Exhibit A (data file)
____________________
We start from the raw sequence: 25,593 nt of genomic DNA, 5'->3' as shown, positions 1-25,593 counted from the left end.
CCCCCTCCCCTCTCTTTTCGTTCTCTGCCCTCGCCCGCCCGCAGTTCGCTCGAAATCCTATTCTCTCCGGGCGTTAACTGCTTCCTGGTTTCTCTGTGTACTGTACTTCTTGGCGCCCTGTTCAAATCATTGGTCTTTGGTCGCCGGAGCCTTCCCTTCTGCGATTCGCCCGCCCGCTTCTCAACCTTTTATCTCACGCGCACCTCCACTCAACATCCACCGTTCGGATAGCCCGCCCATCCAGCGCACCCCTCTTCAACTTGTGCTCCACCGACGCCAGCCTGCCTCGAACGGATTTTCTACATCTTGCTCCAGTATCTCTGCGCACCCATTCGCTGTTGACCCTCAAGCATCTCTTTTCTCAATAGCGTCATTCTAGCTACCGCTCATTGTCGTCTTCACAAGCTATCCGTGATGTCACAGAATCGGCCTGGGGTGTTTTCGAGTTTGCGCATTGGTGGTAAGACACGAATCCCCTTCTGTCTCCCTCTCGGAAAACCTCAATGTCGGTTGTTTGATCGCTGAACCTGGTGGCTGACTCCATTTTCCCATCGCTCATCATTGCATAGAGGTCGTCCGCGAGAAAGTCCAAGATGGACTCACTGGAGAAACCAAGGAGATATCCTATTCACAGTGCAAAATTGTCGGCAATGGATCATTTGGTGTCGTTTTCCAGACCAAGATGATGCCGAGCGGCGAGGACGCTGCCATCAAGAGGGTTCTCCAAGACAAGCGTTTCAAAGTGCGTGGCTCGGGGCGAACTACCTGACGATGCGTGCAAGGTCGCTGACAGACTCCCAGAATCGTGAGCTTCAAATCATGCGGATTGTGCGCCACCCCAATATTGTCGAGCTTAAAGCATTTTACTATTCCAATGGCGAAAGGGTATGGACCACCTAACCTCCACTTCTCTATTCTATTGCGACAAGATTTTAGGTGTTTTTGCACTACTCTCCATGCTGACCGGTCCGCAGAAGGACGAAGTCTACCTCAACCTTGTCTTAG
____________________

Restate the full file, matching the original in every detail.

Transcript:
We start from the raw sequence: 25,593 nt of genomic DNA, 5'->3' as shown, positions 1-25,593 counted from the left end.
CCCCCTCCCCTCTCTTTTCGTTCTCTGCCCTCGCCCGCCCGCAGTTCGCTCGAAATCCTATTCTCTCCGGGCGTTAACTGCTTCCTGGTTTCTCTGTGTACTGTACTTCTTGGCGCCCTGTTCAAATCATTGGTCTTTGGTCGCCGGAGCCTTCCCTTCTGCGATTCGCCCGCCCGCTTCTCAACCTTTTATCTCACGCGCACCTCCACTCAACATCCACCGTTCGGATAGCCCGCCCATCCAGCGCACCCCTCTTCAACTTGTGCTCCACCGACGCCAGCCTGCCTCGAACGGATTTTCTACATCTTGCTCCAGTATCTCTGCGCACCCATTCGCTGTTGACCCTCAAGCATCTCTTTTCTCAATAGCGTCATTCTAGCTACCGCTCATTGTCGTCTTCACAAGCTATCCGTGATGTCACAGAATCGGCCTGGGGTGTTTTCGAGTTTGCGCATTGGTGGTAAGACACGAATCCCCTTCTGTCTCCCTCTCGGAAAACCTCAATGTCGGTTGTTTGATCGCTGAACCTGGTGGCTGACTCCATTTTCCCATCGCTCATCATTGCATAGAGGTCGTCCGCGAGAAAGTCCAAGATGGACTCACTGGAGAAACCAAGGAGATATCCTATTCACAGTGCAAAATTGTCGGCAATGGATCATTTGGTGTCGTTTTCCAGACCAAGATGATGCCGAGCGGCGAGGACGCTGCCATCAAGAGGGTTCTCCAAGACAAGCGTTTCAAAGTGCGTGGCTCGGGGCGAACTACCTGACGATGCGTGCAAGGTCGCTGACAGACTCCCAGAATCGTGAGCTTCAAATCATGCGGATTGTGCGCCACCCCAATATTGTCGAGCTTAAAGCATTTTACTATTCCAATGGCGAAAGGGTATGGACCACCTAACCTCCACTTCTCTATTCTATTGCGACAAGATTTTAGGTGTTTTTGCACTACTCTCCATGCTGACCGGTCCGCAGAAGGACGAAGTCTACCTCAACCTTGTCTTAG